First, let's look at some reactions on LinkedIn. There have been many positive and not so positive reactions. Many see it as a brilliant campaign and feel the emotions expressed by the children. Some even feel like playing it directly with their children.
Others are less positive. Where some say Hasbro at least admits it 's not a fun game to play and that the company should produce other games:
others question whether Hasbro is catering to the right emotions:
And the latter is what we also wondered.
Campaigns are about making an emotional connection. And for a campaign to be effective, it's important to activate more positive emotions than negative ones. So when we saw this campaign, we wondered: how well will it score in the consumer's brain?
We wanted to know whether it would indeed not be more effective to show the desired emotional state, as described in the texts above it: "For learning to let go", "For learning how to calm down" or "For learning to cope with losing".
To measure this, we photoshopped three images with children who look like they are "relaxed" or "happy" or "trying to cope or controle their emotions" (see below). We showed these six images to participants in the MRI scan.
Through our eyes, we unconsciously register things faster than we consciously perceive them. This unconscious registration has a direct influence on our (unconscious) emotions. fMRI makes it possible to capture these fast, automatic and unconscious reactions, which makes it therefore the perfect method to measure the Monopoly campaign.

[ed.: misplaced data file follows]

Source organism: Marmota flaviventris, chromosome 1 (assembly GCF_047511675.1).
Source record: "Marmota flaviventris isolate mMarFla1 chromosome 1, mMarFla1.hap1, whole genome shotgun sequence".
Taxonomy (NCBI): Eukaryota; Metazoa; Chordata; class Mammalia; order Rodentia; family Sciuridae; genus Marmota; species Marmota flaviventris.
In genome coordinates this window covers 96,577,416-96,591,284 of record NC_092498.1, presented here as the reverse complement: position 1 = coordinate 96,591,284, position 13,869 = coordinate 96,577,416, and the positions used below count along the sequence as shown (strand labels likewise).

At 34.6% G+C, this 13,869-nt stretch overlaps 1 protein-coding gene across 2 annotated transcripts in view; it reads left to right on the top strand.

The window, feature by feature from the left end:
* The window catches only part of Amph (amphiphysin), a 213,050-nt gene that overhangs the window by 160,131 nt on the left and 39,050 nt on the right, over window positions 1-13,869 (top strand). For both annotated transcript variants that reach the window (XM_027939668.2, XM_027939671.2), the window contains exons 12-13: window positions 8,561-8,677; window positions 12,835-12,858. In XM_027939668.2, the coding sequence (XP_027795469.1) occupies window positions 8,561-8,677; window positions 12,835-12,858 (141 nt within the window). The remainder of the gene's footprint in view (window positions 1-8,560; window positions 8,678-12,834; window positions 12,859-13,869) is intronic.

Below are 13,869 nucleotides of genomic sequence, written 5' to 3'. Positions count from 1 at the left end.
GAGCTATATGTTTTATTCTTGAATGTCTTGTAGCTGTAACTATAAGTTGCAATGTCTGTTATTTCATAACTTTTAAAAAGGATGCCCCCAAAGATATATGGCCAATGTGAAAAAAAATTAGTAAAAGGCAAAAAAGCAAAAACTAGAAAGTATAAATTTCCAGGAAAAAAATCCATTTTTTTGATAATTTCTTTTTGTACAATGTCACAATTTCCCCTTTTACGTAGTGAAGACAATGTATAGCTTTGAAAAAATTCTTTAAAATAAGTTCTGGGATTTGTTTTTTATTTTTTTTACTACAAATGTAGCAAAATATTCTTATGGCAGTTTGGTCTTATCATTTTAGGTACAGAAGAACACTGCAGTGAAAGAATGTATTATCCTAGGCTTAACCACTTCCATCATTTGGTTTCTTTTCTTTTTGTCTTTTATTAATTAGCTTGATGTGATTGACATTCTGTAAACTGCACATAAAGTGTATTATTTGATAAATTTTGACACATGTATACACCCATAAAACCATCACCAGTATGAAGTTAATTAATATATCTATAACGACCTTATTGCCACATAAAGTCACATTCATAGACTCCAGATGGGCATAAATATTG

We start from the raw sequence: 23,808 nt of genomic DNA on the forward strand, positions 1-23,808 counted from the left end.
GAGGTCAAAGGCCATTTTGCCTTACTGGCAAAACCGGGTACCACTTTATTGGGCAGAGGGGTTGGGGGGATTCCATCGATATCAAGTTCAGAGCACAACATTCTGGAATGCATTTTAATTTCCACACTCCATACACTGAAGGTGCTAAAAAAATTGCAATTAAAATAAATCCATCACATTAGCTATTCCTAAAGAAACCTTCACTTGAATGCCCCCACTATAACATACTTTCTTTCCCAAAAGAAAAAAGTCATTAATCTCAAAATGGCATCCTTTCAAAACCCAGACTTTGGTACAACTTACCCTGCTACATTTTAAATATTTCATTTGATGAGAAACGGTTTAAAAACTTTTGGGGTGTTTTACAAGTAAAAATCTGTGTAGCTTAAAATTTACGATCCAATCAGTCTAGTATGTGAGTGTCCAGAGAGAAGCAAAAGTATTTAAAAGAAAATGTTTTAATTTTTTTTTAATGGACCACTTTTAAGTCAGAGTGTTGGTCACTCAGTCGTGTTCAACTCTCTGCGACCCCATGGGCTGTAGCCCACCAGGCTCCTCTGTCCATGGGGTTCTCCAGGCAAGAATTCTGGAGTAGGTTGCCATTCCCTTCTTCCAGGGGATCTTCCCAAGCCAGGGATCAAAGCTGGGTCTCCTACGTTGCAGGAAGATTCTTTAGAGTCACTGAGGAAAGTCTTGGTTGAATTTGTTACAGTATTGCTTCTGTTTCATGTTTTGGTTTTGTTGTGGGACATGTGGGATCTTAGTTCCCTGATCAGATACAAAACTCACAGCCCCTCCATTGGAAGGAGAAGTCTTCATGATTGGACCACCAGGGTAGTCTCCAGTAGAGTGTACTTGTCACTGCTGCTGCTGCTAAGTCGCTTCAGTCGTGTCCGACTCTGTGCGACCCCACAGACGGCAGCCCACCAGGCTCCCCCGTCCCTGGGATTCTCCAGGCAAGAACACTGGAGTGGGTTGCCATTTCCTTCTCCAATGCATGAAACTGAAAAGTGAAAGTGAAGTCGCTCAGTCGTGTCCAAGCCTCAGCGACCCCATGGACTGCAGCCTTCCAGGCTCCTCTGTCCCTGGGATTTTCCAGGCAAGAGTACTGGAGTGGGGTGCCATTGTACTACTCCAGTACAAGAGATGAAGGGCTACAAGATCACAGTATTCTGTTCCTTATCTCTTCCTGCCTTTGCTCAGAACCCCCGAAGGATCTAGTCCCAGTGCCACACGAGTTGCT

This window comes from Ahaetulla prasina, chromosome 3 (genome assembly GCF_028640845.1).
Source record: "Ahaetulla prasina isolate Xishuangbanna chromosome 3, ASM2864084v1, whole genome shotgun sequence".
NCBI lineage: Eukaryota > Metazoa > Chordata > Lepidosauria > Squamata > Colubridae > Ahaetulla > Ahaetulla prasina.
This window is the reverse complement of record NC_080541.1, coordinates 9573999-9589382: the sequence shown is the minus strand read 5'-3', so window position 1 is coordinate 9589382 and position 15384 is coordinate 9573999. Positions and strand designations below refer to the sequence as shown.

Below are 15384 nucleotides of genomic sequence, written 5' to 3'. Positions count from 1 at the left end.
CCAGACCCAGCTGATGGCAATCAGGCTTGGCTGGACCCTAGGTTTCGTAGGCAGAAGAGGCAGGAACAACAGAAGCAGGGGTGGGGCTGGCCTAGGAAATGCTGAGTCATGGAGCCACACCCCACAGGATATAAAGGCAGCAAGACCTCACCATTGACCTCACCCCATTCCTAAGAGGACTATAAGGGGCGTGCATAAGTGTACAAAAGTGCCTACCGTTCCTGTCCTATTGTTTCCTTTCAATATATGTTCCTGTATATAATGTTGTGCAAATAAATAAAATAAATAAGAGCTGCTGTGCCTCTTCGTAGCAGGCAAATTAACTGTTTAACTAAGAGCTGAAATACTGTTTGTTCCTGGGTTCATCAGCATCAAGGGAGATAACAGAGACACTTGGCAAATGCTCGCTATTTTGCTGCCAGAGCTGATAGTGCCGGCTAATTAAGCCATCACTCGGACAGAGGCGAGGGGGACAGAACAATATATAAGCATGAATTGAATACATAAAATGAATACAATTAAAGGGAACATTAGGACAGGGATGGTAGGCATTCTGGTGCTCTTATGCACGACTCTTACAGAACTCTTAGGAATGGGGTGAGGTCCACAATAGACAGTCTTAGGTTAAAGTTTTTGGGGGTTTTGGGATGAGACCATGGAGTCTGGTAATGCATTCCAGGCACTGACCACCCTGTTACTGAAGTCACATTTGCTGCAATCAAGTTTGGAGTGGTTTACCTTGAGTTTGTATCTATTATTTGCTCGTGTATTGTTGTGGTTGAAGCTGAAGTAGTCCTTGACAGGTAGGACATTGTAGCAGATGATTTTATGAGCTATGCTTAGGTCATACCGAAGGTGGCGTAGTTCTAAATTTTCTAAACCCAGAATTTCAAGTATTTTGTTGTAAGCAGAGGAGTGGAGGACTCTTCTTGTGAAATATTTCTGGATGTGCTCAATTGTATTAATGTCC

The surprising MRI results of the Monopoly campaign
The results of the MRI study show to what extent the ads activate positive or negative emotions and to what extent they are engaging. These results are shown in the graphs above. The graph on the far left shows the results of the original ads. The graph on the right shows the results of the adjusted ads.
In the graph, the y-axis shows the balance of positive and negative emotions. Anything above the x-axis implies that the ad activates more positive than negative emotions. The x-axis shows Engagement: to the right of the y-axis is above average Engagement, to the left of the y-axis below average. Scores in the upper-right quadrant are therefore optimal: more positive than negative emotions and above-average Engagement.
The original angry ads score better than the adjusted happy ones
The MRI results clearly show that the original ads score better than the adjusted ones. The three ads with the negative expressions all activate more positive than negative emotions and above-average Engagement. While the ads with a happy expression actually activate more negative than positive emotions and a below-average Engagement.
A striking result, since negative expressions usually activate negative emotions in consumers. But for Monopoly, this isn't the case. Why is that?
To answer this question, we need to look at the differences in results between the same ads with a positive and a negative expression.
The angry expressions make the viewer empathise and thus activate gaming pleasure
As can be seen in this graph, the angry expression of the Calm down ads (green) scores better on the balance of emotions and engagement than the positive expression (grey).
If you look at the graph below here, you see the results on the 13 dimensions relevant to consumer behaviour for the angry expression. Above in the graph in green the positive emotions (Desire, Lust, Expectation and Trust), below the negative emotions (Fear, Anger, Disgust and Danger), on the right the 3 Engagement dimensions (Value, Involvement and Familiarity) and on the left the 2 impact scores (Attention and Novelty).